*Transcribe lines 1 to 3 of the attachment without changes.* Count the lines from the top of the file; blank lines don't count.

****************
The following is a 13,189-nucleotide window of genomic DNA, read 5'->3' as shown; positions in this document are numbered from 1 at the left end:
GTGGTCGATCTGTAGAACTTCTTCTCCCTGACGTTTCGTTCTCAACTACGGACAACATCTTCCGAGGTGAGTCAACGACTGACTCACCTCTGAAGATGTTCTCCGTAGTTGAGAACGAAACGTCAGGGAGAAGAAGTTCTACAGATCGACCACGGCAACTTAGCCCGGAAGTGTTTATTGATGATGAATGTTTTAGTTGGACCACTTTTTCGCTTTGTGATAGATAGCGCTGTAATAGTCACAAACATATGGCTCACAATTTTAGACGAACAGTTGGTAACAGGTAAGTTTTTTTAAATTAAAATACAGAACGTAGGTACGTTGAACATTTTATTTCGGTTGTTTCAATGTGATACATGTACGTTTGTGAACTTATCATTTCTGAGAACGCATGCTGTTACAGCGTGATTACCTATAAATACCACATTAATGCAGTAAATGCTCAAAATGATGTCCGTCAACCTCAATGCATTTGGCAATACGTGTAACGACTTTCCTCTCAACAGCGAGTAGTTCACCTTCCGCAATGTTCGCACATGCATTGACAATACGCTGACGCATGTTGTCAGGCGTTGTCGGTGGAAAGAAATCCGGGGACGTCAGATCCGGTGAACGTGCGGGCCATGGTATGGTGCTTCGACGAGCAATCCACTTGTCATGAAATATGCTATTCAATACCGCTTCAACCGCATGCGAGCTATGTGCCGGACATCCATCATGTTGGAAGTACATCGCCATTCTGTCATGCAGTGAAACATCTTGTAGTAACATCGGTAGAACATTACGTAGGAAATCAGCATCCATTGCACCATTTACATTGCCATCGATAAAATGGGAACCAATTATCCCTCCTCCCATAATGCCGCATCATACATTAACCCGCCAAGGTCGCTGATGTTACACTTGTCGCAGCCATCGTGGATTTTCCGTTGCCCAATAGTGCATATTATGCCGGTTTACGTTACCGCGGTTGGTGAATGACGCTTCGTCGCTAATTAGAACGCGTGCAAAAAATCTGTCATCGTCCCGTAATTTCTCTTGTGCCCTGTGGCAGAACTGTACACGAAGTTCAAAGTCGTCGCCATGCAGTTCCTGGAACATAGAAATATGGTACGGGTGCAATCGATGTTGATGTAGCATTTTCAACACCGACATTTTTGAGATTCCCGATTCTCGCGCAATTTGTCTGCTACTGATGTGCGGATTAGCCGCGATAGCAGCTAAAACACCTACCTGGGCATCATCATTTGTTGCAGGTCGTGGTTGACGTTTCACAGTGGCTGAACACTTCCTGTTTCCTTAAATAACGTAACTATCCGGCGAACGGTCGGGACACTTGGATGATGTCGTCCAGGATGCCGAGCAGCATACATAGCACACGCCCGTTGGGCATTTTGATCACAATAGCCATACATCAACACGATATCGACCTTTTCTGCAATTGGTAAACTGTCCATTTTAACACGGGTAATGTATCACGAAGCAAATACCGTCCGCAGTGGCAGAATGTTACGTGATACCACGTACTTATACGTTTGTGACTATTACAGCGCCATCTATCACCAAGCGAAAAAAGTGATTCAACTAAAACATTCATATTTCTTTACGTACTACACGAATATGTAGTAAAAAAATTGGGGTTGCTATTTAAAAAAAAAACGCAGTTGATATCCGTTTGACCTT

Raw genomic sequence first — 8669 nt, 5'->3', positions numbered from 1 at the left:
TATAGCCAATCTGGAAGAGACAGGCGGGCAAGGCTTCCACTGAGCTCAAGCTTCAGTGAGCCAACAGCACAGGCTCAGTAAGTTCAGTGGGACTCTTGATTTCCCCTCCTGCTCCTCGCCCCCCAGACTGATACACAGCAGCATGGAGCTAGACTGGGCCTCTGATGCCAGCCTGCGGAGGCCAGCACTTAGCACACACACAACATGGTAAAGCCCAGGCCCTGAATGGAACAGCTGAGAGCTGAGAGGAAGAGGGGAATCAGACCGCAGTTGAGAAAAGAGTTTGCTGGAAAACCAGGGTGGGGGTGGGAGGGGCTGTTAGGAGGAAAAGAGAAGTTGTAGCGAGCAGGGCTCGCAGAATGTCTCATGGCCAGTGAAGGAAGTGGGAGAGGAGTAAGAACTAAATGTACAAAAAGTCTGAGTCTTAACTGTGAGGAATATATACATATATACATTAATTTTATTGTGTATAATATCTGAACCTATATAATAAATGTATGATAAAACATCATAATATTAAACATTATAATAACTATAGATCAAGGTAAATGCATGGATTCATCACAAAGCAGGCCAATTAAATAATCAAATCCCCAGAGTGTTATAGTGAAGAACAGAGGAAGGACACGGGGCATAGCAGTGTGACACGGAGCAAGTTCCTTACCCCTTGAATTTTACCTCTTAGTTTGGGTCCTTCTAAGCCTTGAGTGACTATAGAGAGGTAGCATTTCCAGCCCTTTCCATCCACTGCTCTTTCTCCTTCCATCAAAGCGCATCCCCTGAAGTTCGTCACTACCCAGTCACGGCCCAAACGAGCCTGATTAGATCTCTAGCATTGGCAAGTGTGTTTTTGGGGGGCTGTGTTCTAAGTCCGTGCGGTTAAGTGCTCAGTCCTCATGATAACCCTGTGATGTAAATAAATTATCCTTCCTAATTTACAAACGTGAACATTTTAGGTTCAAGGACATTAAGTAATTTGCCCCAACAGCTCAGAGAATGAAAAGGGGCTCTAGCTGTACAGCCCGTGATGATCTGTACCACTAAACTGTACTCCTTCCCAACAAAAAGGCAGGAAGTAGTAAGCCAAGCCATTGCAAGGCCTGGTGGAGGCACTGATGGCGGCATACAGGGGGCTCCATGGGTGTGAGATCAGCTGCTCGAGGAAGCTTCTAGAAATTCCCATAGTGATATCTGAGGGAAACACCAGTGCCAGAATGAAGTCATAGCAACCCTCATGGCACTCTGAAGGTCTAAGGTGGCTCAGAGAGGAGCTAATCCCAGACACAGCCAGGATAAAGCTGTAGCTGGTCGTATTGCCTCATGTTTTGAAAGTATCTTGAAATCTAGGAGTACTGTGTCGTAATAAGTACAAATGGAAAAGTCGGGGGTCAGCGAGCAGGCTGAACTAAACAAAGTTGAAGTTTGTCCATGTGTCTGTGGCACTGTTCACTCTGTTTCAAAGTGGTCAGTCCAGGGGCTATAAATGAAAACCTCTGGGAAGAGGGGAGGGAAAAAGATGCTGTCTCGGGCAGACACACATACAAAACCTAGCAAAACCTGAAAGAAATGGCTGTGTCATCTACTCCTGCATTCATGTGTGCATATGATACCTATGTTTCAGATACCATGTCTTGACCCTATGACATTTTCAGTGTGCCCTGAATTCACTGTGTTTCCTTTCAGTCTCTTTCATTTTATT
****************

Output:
The following is a 13,189-nucleotide window of genomic DNA, read 5'->3' as shown; positions in this document are numbered from 1 at the left end:
GTGGTCGATCTGTAGAACTTCTTCTCCCTGACGTTTCGTTCTCAACTACGGACAACATCTTCCGAGGTGAGTCAACGACTGACTCACCTCTGAAGATGTTCTCCGTAGTTGAGAACGAAACGTCAGGGAGAAGAAGTTCTACAGATCGACCACGGCAACTTAGCCCGGAAGTGTTTATTGATGATGAATGTTTTAGTTGGACCACTTTTTCGCTTTGTGATAGATAGCGCTGTAATAGTCACAAACATATGGCTCACAATTTTAGACGAACAGTTGGTAACAGGTAAGTTTTTTTAAATTAAAATACAGAACGTAGGTACGTTGAACATTTTATTTCGGTTGTTTCAATGTGATACATGTACGTTTGTGAACTTATCATTTCTGAGAACGCATGCTGTTACAGCGTGATTACCTATAAATACCACATTAATGCAGTAAATGCTCAAAATGATGTCCGTCAACCTCAATGCATTTGGCAATACGTGTAACGACTTTCCTCTCAACAGCGAGTAGTTCACCTTCCGCAATGTTCGCACATGCATTGACAATACGCTGACGCATGTTGTCAGGCGTTGTCGGTGGAAAGAAATCCGGGGACGTCAGATCCGGTGAACGTGCGGGCCATGGTATGGTGCTTCGACGAGCAATCCACTTGTCATGAAATATGCTATTCAATACCGCTTCAACCGCATGCGAGCTATGTGCCGGACATCCATCATGTTGGAAGTACATCGCCATTCTGTCATGCAGTGAAACATCTTGTAGTAACATCGGTAGAACATTACGTAGGAAATCAGCATCCATTGCACCATTTACATTGCCATCGATAAAATGGGAACCAATTATCCCTCCTCCCATAATGCCGCATCATACATTAACCCGCCAAGGTCGCTGATGTTACACTTGTCGCAGCCATCGTGGATTTTCCGTTGCCCAATAGTGCATATTATGCCGGTTTACGTTACCGCGGTTGGTGAATGACGCTTCGTCGCTAATTAGAACGCGTGCAAAAAATCTGTCATCGTCCCGTAATTTCTCTTGTGCCCTGTGGCAGAACTGTACACGAAGTTCAAAGTCGTCGCCATGCAGTTCCTGGAACATAGAAATATGGTACGGGTGCAATCGATGTTGATGTAGCATTTTCAACACCGACATTTTTGAGATTCCCGATTCTCGCGCAATTTGTCTGCTACTGATGTGCGGATTAGCCGCGATAGCAGCTAAAACACCTACCTGGGCATCATCATTTGTTGCAGGTCGTGGTTGACGTTTCACAGTGGCTGAACACTTCCTGTTTCCTTAAATAACGTAACTATCCGGCGAACGGTCGGGACACTTGGATGATGTCGTCCAGGATGCCGAGCAGCATACATAGCACACGCCCGTTGGGCATTTTGATCACAATAGCCATACATCAACACGATATCGACCTTTTCTGCAATTGGTAAACTGTCCATTTTAACACGGGTAATGTATCACGAAGCAAATACCGTCCGCAGTGGCAGAATGTTACGTGATACCACGTACTTATACGTTTGTGACTATTACAGCGCCATCTATCACCAAGCGAAAAAAGTGATTCAACTAAAACATTCATATTTCTTTACGTACTACACGAATATGTAGTAAAAAAATTGGGGTTGCTATTTAAAAAAAAAACGCAGTTGATATCCGTTTGACCTT

Raw genomic sequence first — 8669 nt, 5'->3', positions numbered from 1 at the left: